It’s that time again to share my monthly process art program for ages 3-7! This month we focused on Chinese New Year.
For Starters: At the start of each session, I spend a little bit of time chatting with the families about what “process art” is and our goals for this program:
- Process art is focused on the act of exploring creatively, and not on the final outcome. We want to encourage the kids to have fun, try new things, and not compare themselves with others.
- It helps the kids find their own artistic voice. This program is about celebrating their individuality by giving them the freedom to be.
- They’re Learning! Process art offers an opportunity for children to strengthen their fine motor skills, learn about different aspects of art, and is a perfect segue for exploring other subjects.
What We Read: We started out talking a little about Chinese New Year.I shared a few fun facts about the holiday and traditions.To celebrate it being the year of the dog, I chose It’s Only Stanley. It follows the family dog, Stanley, who is singularly focused on meeting his love interest. Did I mention she is a poodle currently located on the moon? The kids really enjoyed watching Stanley’s grand plan unfold.
What We Did: Since dragons represent good fortune and prosperity for the new year, I thought it might be nice to try out this printmaking idea I found on pinterest. Affectionately known as “squish dragons”, this is the perfect activity for teaching the concept of symmetry. I demoed the activity, and made sure to tell the children that they can make dragons OR anything else they would like. Maybe they want to create what they feel thankful or lucky for? Maybe they want to make nothing at all. Everything is fair game, as long as they are having fun and trying new things.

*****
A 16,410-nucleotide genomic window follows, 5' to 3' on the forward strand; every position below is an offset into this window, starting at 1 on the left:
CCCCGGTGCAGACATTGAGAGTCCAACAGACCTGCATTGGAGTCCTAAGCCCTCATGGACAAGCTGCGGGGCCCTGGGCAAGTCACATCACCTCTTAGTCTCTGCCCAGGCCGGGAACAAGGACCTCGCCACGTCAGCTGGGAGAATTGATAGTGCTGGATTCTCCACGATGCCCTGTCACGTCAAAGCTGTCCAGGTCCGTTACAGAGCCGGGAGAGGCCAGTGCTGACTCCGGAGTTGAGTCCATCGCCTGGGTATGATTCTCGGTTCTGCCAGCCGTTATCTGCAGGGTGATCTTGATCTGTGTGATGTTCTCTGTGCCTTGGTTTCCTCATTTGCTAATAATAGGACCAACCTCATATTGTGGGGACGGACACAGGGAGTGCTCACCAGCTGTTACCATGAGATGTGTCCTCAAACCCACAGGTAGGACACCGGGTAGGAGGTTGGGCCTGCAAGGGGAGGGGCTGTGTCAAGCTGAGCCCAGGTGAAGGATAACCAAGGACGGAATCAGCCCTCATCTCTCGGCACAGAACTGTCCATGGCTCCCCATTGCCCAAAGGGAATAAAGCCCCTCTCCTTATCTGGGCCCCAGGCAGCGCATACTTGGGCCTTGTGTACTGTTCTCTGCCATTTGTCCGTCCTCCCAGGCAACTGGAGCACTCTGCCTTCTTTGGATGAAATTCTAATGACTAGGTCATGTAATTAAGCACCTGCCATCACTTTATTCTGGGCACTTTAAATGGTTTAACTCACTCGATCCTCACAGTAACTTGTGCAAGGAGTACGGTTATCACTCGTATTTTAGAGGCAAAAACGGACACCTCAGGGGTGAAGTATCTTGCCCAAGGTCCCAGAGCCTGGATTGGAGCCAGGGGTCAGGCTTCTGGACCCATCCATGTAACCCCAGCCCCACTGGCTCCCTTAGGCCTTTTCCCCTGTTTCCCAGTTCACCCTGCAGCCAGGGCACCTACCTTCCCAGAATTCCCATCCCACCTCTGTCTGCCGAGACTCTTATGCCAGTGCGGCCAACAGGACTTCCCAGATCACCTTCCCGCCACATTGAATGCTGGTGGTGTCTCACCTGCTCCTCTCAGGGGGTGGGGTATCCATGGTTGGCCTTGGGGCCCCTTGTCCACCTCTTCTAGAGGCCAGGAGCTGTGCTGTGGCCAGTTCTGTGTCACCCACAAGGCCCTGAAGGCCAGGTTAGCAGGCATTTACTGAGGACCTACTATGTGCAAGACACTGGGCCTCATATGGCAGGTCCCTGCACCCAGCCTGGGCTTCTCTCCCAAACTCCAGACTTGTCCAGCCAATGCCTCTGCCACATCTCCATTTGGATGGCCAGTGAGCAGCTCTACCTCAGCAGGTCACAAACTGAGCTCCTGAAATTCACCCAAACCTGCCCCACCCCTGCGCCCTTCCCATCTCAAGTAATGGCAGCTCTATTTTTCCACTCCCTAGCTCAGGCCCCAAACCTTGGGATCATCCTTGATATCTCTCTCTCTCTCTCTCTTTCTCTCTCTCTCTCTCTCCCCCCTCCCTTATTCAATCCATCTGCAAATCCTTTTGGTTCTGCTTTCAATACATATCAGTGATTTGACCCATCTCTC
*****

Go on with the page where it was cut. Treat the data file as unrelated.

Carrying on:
- Tempra Paint
- Paint Brushes
- Paper (I used copy paper, since it is thinner and easy to fold)
- Bling: Googly eyes, raffia, feathers, etc.
Step one: Fold you paper in half, and paint one side.
Step two: Fold the clean half of the paper back over, press lightly, and open. Voilà! Super awesome dragon!
How It Went: To say that they had fun with this is an understatement, and each child went in their own wonderful direction. Here are few of their pieces:
I just love them so much!
Final Tips and Tricks: I don’t have a drying rack at my library, nor do I have the ability to let the families come back for their pieces later, so I brought a blowdryer and had my awesome teen intern flash-dry each piece that the kids brought to the “drying table”. It sped up the process and definitely pleased the caregivers.
I highly recommend this project and will be using it again in other programs! I might even try it with tweens and teens since my intern said it was “pretty cool” which is high praise from a teen.
Please share your own success stories, questions or comments below, and as always, thank you for reading!
Owls & Vowels